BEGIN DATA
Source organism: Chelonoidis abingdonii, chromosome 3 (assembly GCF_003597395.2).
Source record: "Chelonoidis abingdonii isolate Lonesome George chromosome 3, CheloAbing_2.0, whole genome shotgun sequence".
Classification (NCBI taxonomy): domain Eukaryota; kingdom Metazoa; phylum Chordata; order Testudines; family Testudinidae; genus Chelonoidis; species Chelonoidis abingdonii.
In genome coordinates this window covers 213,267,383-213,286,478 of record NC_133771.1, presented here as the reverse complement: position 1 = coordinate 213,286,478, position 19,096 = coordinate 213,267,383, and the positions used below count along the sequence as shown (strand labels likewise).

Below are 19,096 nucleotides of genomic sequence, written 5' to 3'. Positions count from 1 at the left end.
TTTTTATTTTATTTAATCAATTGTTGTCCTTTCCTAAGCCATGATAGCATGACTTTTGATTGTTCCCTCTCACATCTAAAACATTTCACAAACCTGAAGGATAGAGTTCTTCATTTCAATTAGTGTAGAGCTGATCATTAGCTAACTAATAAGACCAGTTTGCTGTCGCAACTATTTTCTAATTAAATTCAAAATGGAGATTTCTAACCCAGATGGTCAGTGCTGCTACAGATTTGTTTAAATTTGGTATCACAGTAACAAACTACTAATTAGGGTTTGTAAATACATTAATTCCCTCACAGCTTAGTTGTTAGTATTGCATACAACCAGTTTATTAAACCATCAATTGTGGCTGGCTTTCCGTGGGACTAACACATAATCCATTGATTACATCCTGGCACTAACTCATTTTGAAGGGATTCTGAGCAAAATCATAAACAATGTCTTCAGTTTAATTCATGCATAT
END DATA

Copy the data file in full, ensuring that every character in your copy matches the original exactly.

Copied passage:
Source organism: Chelonoidis abingdonii, chromosome 3 (assembly GCF_003597395.2).
Source record: "Chelonoidis abingdonii isolate Lonesome George chromosome 3, CheloAbing_2.0, whole genome shotgun sequence".
Classification (NCBI taxonomy): domain Eukaryota; kingdom Metazoa; phylum Chordata; order Testudines; family Testudinidae; genus Chelonoidis; species Chelonoidis abingdonii.
In genome coordinates this window covers 213,267,383-213,286,478 of record NC_133771.1, presented here as the reverse complement: position 1 = coordinate 213,286,478, position 19,096 = coordinate 213,267,383, and the positions used below count along the sequence as shown (strand labels likewise).

Below are 19,096 nucleotides of genomic sequence, written 5' to 3'. Positions count from 1 at the left end.
TTTTTATTTTATTTAATCAATTGTTGTCCTTTCCTAAGCCATGATAGCATGACTTTTGATTGTTCCCTCTCACATCTAAAACATTTCACAAACCTGAAGGATAGAGTTCTTCATTTCAATTAGTGTAGAGCTGATCATTAGCTAACTAATAAGACCAGTTTGCTGTCGCAACTATTTTCTAATTAAATTCAAAATGGAGATTTCTAACCCAGATGGTCAGTGCTGCTACAGATTTGTTTAAATTTGGTATCACAGTAACAAACTACTAATTAGGGTTTGTAAATACATTAATTCCCTCACAGCTTAGTTGTTAGTATTGCATACAACCAGTTTATTAAACCATCAATTGTGGCTGGCTTTCCGTGGGACTAACACATAATCCATTGATTACATCCTGGCACTAACTCATTTTGAAGGGATTCTGAGCAAAATCATAAACAATGTCTTCAGTTTAATTCATGCATAT